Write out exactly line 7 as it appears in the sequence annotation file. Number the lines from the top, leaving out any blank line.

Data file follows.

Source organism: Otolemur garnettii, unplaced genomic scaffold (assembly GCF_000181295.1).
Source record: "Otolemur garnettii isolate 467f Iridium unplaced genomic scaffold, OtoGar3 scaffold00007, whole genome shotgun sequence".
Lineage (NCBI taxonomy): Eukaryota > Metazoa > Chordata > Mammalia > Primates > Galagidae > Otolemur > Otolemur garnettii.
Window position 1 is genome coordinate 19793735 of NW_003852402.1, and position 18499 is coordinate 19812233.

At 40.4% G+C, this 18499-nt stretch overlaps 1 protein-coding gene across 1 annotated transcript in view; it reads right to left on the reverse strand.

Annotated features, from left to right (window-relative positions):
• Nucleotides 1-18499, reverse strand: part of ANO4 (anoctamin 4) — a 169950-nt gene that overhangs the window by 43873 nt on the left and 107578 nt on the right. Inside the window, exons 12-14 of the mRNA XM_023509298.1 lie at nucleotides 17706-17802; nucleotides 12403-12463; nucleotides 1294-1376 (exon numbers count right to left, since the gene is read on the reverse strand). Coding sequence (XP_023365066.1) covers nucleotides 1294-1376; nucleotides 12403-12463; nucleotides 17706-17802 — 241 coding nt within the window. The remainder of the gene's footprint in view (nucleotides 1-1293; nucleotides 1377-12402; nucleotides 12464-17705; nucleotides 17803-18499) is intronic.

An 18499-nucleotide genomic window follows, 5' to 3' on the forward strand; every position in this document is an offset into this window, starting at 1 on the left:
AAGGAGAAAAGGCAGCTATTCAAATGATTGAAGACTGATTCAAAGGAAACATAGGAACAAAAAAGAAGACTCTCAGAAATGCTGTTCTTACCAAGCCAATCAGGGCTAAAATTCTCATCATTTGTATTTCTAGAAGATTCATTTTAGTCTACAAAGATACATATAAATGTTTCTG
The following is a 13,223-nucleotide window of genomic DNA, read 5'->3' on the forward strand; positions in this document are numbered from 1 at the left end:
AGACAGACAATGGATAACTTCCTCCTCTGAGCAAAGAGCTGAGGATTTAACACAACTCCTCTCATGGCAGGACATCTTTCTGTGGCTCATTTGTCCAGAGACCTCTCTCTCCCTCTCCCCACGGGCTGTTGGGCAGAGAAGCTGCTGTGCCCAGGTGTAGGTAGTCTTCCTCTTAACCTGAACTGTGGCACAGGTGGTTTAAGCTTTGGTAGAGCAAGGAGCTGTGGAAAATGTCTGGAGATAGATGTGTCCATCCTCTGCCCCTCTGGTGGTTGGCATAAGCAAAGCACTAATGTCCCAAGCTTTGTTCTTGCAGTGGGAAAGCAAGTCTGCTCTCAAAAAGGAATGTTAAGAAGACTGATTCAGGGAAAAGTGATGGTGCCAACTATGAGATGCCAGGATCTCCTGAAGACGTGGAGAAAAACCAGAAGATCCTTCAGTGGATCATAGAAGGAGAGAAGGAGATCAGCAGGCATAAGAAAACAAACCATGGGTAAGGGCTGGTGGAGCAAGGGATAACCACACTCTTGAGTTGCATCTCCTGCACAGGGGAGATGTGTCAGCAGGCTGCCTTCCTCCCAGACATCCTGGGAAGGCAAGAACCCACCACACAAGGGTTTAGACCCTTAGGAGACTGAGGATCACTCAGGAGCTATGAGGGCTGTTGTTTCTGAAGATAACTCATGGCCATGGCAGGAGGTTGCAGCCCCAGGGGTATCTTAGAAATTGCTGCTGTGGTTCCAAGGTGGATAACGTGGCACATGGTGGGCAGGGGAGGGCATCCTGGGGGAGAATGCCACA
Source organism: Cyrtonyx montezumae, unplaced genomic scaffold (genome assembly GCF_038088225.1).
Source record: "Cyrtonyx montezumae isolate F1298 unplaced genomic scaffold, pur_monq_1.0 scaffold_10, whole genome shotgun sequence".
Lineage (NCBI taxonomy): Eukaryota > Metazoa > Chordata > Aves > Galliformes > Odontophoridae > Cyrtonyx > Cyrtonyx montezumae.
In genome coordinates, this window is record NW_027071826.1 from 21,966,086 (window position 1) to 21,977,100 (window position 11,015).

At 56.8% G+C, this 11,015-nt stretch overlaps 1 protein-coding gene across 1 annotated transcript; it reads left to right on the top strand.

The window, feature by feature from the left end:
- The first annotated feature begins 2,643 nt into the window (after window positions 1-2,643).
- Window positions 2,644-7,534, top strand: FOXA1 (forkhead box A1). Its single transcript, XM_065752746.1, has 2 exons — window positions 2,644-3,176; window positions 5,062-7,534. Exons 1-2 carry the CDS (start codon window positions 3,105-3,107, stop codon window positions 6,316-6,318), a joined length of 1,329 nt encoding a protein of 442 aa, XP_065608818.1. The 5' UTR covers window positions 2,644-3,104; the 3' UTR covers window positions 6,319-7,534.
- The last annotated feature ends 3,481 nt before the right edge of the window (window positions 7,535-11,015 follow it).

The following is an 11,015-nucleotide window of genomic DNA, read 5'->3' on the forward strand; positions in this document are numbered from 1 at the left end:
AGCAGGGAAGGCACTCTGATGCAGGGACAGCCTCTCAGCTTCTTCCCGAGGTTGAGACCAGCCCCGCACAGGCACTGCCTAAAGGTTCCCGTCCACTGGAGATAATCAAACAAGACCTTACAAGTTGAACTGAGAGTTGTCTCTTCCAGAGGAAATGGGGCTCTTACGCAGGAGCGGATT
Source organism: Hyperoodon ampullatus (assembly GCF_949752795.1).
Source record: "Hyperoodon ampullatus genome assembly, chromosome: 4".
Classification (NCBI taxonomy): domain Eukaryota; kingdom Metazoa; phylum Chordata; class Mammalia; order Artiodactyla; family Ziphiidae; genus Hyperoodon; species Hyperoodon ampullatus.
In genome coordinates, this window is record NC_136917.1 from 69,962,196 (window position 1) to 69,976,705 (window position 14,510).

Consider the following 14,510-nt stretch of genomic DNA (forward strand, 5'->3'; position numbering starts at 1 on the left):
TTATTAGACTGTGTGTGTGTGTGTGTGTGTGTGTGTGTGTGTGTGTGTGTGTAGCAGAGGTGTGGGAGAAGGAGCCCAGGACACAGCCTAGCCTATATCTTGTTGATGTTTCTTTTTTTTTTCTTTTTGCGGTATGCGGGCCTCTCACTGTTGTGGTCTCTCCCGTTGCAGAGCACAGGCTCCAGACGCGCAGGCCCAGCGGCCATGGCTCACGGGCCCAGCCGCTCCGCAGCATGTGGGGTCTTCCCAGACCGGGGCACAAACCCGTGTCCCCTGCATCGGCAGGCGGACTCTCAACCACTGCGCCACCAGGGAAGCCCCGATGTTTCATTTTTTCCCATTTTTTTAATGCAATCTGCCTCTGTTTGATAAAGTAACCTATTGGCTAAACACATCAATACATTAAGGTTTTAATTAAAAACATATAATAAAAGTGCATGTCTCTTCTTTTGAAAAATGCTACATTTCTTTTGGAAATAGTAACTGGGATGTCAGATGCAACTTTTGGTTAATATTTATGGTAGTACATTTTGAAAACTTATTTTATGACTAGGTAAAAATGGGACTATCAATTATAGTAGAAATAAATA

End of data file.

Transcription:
• Nucleotides 1-18499, reverse strand: part of ANO4 (anoctamin 4) — a 169950-nt gene that overhangs the window by 43873 nt on the left and 107578 nt on the right. Inside the window, exons 12-14 of the mRNA XM_023509298.1 lie at nucleotides 17706-17802; nucleotides 12403-12463; nucleotides 1294-1376 (exon numbers count right to left, since the gene is read on the reverse strand). Coding sequence (XP_023365066.1) covers nucleotides 1294-1376; nucleotides 12403-12463; nucleotides 17706-17802 — 241 coding nt within the window. The remainder of the gene's footprint in view (nucleotides 1-1293; nucleotides 1377-12402; nucleotides 12464-17705; nucleotides 17803-18499) is intronic.